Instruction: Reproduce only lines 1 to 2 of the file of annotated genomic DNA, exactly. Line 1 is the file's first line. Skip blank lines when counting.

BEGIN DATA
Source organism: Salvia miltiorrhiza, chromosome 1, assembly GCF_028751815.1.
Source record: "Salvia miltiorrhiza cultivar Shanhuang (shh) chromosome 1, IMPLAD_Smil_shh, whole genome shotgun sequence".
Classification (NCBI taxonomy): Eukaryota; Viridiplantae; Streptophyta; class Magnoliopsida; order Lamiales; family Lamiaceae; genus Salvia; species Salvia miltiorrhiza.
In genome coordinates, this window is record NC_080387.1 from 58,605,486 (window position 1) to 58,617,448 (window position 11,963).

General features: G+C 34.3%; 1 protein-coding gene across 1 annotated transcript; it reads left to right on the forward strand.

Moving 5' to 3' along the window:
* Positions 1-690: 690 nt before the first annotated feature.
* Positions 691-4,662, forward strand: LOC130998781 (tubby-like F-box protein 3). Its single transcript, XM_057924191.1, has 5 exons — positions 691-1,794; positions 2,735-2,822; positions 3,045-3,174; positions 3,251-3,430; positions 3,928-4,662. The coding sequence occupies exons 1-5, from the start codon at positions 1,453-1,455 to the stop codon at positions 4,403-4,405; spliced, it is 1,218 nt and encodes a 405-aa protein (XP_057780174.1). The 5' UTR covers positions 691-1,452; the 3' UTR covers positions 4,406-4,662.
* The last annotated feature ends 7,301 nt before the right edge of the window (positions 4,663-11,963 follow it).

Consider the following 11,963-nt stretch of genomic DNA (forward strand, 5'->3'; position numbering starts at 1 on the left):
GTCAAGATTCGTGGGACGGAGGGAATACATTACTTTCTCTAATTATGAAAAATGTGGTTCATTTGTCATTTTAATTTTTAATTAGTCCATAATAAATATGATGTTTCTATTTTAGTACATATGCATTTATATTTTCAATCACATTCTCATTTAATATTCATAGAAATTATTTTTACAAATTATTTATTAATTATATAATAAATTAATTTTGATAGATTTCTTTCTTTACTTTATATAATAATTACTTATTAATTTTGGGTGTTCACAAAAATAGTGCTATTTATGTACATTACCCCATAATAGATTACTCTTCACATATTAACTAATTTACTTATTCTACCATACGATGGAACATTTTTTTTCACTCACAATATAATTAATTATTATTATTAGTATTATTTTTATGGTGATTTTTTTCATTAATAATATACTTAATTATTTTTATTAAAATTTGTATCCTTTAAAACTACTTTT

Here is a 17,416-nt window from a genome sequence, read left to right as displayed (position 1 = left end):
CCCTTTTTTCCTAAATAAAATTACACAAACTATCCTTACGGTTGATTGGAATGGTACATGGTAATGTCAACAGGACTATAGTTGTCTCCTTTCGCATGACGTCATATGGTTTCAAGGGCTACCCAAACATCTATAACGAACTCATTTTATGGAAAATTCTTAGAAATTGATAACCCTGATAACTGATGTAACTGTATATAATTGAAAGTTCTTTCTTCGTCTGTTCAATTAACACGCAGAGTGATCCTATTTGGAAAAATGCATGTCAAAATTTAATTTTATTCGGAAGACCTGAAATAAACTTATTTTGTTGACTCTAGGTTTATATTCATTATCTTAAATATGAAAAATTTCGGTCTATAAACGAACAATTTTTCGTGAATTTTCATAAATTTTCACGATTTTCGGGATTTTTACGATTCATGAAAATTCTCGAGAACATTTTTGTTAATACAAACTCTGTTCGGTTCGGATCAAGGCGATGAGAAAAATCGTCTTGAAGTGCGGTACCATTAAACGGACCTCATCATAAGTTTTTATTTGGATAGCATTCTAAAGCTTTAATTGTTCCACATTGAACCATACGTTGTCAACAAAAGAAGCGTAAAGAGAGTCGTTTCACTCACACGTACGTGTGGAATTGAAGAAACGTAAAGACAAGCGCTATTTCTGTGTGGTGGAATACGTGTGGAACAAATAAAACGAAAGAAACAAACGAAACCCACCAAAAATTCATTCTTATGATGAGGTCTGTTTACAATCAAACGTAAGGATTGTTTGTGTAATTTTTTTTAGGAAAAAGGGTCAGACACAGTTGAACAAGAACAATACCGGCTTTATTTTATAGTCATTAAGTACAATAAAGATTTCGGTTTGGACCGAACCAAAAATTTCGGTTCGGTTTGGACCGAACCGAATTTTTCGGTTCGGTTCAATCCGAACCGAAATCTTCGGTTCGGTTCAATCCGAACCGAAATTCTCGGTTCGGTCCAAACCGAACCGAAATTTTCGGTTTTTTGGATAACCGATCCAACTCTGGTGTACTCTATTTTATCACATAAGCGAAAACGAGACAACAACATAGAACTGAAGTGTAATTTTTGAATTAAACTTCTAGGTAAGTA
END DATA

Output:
Source organism: Salvia miltiorrhiza, chromosome 1, assembly GCF_028751815.1.
Source record: "Salvia miltiorrhiza cultivar Shanhuang (shh) chromosome 1, IMPLAD_Smil_shh, whole genome shotgun sequence".